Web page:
Lions plan on having a smarter offense

ALLEN PARK, Mich. -- The Detroit Lions haven’t even reached training camp yet and already, their biggest offensive player is insisting on one difference from the team’s offense of the past.

The Lions are going to be more intelligent this season when they go for big plays.

“Not to say that we weren’t smart [before],” wide receiver Calvin Johnson said. “I guess, we [are] just picking and choosing our times, maybe when we go deep or when we can take a chance.”

Detroit showed that during the first day of mandatory minicamp Tuesday, when Johnson caught a touchdown pass of over 50 yards from Matthew Stafford over two defenders. Plays like that have been somewhat commonplace with the Lions during the careers of Stafford and Johnson, but sometimes they were forced in years past.

That led to turnovers, lost possessions and what appeared to be a reliance on the top receiver in the NFL to make play after play. Now, with an offense under new coordinator Joe Lombardi, Johnson seems to think they will be just as aggressive, but in different spots.

“We’re going after guys,” Johnson said. “That’s one thing we’ve always done here, but we’re definitely going to be more smart about choosing our times.”

Much of the Lions being smarter with the chances they take and the conversions they make will have to do with the increased maturity of Stafford and the trust he has with Lombardi.

No matter what the coaches call and what the other players do, how smart the Lions end up being will fall on the development and understanding of Stafford with the offense. So far, he appears to be grasping it.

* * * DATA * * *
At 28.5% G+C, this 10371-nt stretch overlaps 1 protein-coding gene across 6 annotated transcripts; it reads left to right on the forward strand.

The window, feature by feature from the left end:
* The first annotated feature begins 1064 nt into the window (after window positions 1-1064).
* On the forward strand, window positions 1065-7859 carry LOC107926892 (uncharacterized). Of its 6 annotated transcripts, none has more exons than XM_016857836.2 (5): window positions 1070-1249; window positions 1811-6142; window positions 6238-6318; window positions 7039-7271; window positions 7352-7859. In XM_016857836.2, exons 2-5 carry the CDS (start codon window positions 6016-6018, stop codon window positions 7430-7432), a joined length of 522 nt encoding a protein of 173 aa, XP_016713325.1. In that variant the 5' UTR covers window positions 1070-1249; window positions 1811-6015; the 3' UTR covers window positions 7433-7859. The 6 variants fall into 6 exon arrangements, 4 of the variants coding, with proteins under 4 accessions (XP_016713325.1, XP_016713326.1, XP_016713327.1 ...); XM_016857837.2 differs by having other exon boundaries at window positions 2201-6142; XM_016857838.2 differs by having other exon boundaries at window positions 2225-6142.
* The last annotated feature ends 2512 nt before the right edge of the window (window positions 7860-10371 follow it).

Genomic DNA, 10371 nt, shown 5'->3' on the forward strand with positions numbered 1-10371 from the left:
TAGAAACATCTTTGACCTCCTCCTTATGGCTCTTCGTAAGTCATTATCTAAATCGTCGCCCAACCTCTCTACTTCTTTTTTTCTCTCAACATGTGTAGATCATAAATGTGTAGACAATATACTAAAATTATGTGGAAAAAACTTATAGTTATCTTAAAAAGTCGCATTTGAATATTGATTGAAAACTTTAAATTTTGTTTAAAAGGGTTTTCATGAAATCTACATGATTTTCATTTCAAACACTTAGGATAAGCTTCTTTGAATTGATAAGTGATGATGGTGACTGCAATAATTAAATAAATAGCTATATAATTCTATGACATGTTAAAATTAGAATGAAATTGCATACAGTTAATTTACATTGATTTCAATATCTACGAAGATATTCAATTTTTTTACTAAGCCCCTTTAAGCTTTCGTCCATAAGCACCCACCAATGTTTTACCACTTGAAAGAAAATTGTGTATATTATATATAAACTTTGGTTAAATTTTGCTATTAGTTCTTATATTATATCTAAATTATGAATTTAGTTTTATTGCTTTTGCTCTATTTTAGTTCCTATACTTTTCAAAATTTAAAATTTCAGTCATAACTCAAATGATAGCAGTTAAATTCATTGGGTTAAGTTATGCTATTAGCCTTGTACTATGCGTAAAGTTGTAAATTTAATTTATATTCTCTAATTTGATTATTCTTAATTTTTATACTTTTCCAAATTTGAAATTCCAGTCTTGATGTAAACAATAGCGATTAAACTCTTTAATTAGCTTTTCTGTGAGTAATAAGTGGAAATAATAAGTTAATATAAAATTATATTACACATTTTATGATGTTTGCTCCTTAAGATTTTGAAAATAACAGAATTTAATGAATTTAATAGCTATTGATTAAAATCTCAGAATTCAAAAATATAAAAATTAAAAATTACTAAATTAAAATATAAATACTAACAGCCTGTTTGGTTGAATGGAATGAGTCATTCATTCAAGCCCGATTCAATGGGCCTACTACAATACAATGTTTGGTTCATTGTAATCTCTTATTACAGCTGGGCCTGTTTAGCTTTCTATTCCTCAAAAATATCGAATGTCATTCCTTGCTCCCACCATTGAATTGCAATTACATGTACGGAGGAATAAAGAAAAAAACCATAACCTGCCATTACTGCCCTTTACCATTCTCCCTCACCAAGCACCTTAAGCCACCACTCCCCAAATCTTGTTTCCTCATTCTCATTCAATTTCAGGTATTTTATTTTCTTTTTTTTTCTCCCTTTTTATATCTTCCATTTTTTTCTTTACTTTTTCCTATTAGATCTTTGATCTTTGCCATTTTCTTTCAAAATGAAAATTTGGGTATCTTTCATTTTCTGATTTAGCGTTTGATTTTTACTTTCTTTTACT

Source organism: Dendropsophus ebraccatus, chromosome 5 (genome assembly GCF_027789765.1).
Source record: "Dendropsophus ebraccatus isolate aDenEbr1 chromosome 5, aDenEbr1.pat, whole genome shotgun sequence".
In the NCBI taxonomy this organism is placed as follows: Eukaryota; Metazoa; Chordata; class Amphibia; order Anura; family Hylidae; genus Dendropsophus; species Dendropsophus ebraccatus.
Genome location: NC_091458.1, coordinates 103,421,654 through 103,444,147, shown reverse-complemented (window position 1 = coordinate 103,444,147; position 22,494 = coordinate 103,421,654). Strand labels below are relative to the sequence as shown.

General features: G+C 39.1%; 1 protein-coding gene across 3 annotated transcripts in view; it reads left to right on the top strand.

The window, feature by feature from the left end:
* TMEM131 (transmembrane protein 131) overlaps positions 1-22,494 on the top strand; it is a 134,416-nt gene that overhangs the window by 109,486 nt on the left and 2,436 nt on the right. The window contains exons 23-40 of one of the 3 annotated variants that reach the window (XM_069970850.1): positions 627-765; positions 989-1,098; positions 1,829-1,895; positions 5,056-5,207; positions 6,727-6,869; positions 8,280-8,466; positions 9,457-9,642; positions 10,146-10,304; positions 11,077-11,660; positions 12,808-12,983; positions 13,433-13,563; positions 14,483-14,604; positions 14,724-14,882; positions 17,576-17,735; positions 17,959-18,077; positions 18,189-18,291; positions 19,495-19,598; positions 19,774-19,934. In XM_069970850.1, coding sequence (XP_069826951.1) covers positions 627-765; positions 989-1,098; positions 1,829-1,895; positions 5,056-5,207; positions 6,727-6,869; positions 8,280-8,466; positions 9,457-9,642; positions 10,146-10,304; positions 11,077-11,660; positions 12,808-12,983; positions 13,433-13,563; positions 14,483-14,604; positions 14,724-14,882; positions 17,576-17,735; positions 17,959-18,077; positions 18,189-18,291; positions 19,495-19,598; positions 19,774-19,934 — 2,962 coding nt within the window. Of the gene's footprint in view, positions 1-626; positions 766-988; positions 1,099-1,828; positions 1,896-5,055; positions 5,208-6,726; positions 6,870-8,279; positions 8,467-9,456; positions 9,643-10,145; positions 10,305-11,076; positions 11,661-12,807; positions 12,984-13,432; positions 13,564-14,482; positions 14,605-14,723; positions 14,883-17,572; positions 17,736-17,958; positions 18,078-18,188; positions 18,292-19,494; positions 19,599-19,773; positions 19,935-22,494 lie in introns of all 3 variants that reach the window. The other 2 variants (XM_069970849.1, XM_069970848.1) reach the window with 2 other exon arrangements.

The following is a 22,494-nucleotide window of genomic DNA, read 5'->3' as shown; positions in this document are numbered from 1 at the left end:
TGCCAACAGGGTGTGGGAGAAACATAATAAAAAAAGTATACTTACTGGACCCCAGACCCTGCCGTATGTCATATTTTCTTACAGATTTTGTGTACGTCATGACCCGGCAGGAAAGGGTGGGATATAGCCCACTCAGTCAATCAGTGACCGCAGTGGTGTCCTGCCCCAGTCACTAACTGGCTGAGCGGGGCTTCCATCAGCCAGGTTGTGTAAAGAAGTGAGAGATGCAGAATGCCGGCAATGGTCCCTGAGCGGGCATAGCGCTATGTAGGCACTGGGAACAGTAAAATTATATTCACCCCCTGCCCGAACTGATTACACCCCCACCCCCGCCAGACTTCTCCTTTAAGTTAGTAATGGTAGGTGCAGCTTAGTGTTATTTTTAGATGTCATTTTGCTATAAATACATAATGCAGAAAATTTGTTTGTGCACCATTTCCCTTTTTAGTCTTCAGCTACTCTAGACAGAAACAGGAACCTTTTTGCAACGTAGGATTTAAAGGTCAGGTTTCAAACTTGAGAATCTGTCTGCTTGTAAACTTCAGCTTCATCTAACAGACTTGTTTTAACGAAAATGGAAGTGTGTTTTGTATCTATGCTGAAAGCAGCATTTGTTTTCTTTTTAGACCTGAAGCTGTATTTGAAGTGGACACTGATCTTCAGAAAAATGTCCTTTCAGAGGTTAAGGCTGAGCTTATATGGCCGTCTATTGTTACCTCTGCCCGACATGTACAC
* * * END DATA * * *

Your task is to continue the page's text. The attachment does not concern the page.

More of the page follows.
“I think you’ll see as Matt continues to grow and really becomes what he will become in this league is that when he has his shot, he takes it and when he doesn’t, he checks it down or moves on to another guy,” quarterback Dan Orlovsky said. “That’s when a quarterback really moves to the next level, is when he gets the total respect and trust from his coordinator that when he’s calling a shot, I’m calling it for a touchdown and if it is not there, we’ll move on and we’ll call it again.

“That is getting to a comfort level with Matt and Joe.”

This could be part of the explanation of why the Lions' offense took a bit longer to develop than the team’s new defense. Beyond a terminology switch, there needed to be a trust and comfort level between Stafford and Lombardi, even during practices that are just preparation for the fall. To help with this, Lombardi had Lions players -- from linemen to skill positions -- watch old films of the New Orleans Saints to see where they would fit in with their new roles.

As they became more familiar with each other that grew, and the past two weeks the development has shown. Of course, the level of aggression Detroit will show during the season will depend on the week, the opponent and who is available on the offense.

For instance, the Lions are not likely to be as aggressive if Johnson or Stafford or even Reggie Bush were not on the field as they would be if those three were available.

That the offense appears to have found a comfort level could lead Lions coach Jim Caldwell to have some defensive concerns, but he’d rather see his offensive and defensive units alternating being good instead of having it all favor one side.

“That’s what it’s been doing, and that’s a good sign,” Caldwell said. “Rather than one side completely dominating the other.

“Obviously, then you feel that you’re in trouble.”

As long as Detroit’s offense and defense keep having those good days – or good weeks, even – then the Lions feel like they won’t be in trouble at all. And that will allow them to be as aggressive as they want all over the field.